The costs are out of proportionate to the benefits and do little to encourage ridership.
So these are the challenges the MTA faces: Get East Side Access under control; continue the push for Penn Station Access; and figure out a way to better integrate intra-city travel into the Metro-North and LIRR fare structure.
Cuomo proposed federal funding for Penn Station Access in his State of the State speech Wednesday.
Image via So far, Gov.
Andrew Cuomo — lover of — has not been much of a transit booster.
During his presentation of the laundry list of accomplishments and initiatives he hopes to launch as he ramps up his reelection effort this year, he spoke about a transit project familiar to Second Ave.
That idea — already in the planning stages — is Penn Station Access, a plan that would add four Metro-North stops to Bronx and bring trains into Penn Station.
When Cuomo announced this news during his speech, I was a bit skeptical.
Again, it seemed as though the Governor had simply decided to take something that had seen a scoping study issued in 2000 when Cuomo was with HUD and a project the MTA had already determined to see through and make it his.
Even if he can convince the feds to fork over the dollars as part of general recovery and resilience efforts, he will have championed it through.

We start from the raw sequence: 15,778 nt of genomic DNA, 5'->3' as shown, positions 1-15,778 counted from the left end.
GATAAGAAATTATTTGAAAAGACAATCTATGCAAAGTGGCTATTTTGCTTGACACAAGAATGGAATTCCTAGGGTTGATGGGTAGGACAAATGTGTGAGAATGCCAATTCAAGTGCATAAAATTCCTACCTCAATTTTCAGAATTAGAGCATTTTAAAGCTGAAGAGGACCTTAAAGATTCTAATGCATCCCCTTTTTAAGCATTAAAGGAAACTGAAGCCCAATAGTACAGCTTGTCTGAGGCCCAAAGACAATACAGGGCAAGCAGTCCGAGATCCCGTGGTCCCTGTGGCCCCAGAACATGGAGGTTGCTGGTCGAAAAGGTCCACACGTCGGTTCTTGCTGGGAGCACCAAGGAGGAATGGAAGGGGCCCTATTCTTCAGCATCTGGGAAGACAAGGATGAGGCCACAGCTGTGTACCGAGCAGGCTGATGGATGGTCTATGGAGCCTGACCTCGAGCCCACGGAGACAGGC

In aCuomo delved into the Penn Station Access proposal: The need for additional railroad network resiliency was made clear by Superstorm Sandy, when for the first time in their 100-year history, the Hudson River tunnels and two of the East River tunnels into Penn Station were flooded.
These closures, along with those of subway and auto tunnels, cut Manhattan off from the region, impacting the regional and national economy.
Using existing tracks, the project would establish new links for the New Haven Line that by-pass both the Mott Haven Junction and the Harlem River Lift Bridge.
In the event of a disaster that disabled these points of access, commuters and others would still be able to use Metro-North to enter or leave Manhattan.
In addition, the project provides Metro-North with access to a second Manhattan terminal in the event of an emergency affecting Grand Central or its tunnel and viaduct approaches.
The Penn Station Access Project envisions the construction of four new stations in the Eastern Bronx and the purchase of new rail cars to support the new service.
The benefits are obvious.
The East Bronx will have 30-minute access to the West Side, and many Westchester and Connecticut travelers will have a one-seat ride to the area as well.
If the MTA could figure out a way to rationalize the fare for intra-city travelers as well, so much the better.
But the problems are numerous.
First off, as we saw last spring, Long Island politicians of Penn Station Access and have been threatening to oppose any plan that takes space away from LIRR slots at Penn.
Never mind that many LIRR commuters will embrace East Side Access when it opens; never mind that Metro-North riders are New Yorkers who should have West Side access as well.
Long Island politicians are not known for practicality, and they are going to dig in hard.
Additionally, there is the matter of cost.
Similarly, a 2008 state report estimated a for Penn Station Access.